Tree Planting

Tree Planting

Trees are a beautiful addition to your property, and a healthy tree that thrives in our climate requires very little work to maintain. Here are the basics for helping a new tree survive and thrive.

Don’t be alarmed if your tree doesn’t look like this.  But it should be planted in a similar fashion.

Once your tree has been planted it’ll need your help to adjust to its new home.  Watering, mulching and providing protection during winter greatly increases the likelihood of tree establishment.


  • Trees need water to survive but too much can be harmful.  While drought and long periods between precipitation is not common in St. John’s you should keep an eye on the soil around your tree to ensure it doesn’t dry out.  It’s important to keep this area moist
  • During the first couple of years after planting, trees are focused on root growth and establishing themselves.  For trees to successfully grow roots, the surrounding soil must be moist.


  • Installing a 5 – 10 cm layer of mulch around the base of your tree provides a number of benefits, including the retention of moisture in the soil.
  • Mulch also provides an insulting effect, providing a buffer against temperature fluctuations.
  • Mulch prevents soil compaction.
  • Mulch keeps weeds and other plants away, reducing competition for water and soil nutrients.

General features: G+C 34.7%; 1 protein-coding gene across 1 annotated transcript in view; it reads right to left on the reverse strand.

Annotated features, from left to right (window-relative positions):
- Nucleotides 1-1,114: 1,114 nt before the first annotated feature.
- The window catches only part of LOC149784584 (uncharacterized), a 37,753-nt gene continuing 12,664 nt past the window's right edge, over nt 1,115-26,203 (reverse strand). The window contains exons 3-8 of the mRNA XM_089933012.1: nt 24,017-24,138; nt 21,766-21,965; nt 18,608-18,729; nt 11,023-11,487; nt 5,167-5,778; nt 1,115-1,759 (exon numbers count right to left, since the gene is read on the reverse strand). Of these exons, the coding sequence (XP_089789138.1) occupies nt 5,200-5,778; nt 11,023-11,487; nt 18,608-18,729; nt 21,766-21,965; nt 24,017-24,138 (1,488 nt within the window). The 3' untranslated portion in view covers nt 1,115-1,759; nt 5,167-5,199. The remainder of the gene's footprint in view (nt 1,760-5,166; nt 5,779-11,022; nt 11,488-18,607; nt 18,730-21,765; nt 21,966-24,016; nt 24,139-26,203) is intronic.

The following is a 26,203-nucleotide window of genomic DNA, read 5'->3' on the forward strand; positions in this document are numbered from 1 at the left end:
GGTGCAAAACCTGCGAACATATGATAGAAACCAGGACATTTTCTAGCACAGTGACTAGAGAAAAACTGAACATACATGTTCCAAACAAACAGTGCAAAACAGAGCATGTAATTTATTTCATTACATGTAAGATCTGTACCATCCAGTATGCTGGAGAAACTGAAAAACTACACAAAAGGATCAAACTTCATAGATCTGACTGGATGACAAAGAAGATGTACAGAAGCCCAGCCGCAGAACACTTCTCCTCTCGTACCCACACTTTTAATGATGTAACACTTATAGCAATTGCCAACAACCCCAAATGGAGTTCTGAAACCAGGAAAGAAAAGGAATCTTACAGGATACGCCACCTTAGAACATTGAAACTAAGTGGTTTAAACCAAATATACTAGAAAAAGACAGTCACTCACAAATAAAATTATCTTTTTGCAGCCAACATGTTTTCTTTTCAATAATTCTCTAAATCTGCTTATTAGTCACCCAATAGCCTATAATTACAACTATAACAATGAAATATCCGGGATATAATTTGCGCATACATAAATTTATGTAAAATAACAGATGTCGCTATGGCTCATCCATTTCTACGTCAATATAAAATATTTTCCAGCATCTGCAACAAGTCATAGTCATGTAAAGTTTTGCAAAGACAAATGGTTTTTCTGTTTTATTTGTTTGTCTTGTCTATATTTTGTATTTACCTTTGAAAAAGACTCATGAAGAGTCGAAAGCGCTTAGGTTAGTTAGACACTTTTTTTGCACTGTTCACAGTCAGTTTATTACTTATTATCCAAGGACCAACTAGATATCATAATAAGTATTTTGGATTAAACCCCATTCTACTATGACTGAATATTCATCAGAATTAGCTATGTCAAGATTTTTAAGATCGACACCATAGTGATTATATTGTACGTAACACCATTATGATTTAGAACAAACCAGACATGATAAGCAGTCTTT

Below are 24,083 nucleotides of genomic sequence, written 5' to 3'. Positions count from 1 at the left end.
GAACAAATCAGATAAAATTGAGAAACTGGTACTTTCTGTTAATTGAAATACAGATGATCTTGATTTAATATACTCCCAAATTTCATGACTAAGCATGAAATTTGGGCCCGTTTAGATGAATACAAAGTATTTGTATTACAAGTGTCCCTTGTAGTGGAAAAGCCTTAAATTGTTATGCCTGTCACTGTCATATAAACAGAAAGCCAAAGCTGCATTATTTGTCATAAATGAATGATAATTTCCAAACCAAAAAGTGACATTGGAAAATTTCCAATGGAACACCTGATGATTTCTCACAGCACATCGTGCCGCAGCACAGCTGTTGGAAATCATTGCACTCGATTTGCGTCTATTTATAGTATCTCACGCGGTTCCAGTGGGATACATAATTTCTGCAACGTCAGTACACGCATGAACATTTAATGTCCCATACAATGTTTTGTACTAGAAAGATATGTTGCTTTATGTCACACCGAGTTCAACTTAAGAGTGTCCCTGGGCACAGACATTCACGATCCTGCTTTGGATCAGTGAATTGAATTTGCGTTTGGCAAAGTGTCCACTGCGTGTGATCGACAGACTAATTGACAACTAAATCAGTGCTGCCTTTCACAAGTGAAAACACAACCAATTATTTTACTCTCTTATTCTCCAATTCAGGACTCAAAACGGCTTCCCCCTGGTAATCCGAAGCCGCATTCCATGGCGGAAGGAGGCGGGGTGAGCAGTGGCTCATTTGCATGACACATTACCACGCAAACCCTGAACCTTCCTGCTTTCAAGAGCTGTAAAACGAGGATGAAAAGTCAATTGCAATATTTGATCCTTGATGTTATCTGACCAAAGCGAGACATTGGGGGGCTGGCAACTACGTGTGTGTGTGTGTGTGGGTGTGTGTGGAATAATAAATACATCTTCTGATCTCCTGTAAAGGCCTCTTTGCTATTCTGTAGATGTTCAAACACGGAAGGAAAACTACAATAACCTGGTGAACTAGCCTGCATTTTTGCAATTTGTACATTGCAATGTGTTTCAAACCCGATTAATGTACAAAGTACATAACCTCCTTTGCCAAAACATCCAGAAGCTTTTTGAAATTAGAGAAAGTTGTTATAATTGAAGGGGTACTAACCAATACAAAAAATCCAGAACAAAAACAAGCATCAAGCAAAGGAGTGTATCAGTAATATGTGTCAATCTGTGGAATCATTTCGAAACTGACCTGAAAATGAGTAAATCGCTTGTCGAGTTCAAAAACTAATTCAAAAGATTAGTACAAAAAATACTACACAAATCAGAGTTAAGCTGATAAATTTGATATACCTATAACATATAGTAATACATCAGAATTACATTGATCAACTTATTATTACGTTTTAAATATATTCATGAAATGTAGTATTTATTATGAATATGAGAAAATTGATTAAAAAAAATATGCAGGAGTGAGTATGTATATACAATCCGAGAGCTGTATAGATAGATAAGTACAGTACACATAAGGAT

• Applying mulch also keeps lawn mowers and string trimmers away, which can be detrimental to trees.


  • Keep an eye on your trees and shrubs over the winter and remove excessive buildups of snow or ice; the resultant weight can cause limbs to break. This is most important for deciduous plants. Coniferous trees like spruce and fir, which are native to the St. John’s area, have evolved with a slim, conical shape that helps them shed snow and ice naturally.
  • Believe it or not the sun can damage trees during the winter. On sunny winter days the sun can heat up bark, tricking the tree into thinking spring has arrived. When the sun goes down, and the temperature suddenly drops, the tree can’t re-enter dormancy quick enough to protect itself. The affected part of the tree freezes causing bark damage known as sun scald. This is particularly common in young trees planted in areas exposed to the sun and trees with thinner bark such as; cherry, crabapple, plum, maple, linden, mountain ash, or honey locust. To protect your tree against the winter sun, wrap the trunk of the tree with burlap for 2-5 years after planting.
  • A similar process to sunscald occurs in conifers when the tree’s needles are stimulated by warm winter sun and die when the sunlight and heat are quickly removed. Winter winds also strip moisture from needles which can’t be replaced while roots are inactive. To protect your trees against the winter sun and wind wrap the entire crown of coniferous trees with burlap or similar landscape fabrics for 2-5 years after planting. Tree wrap is available at your local nursery or garden centre.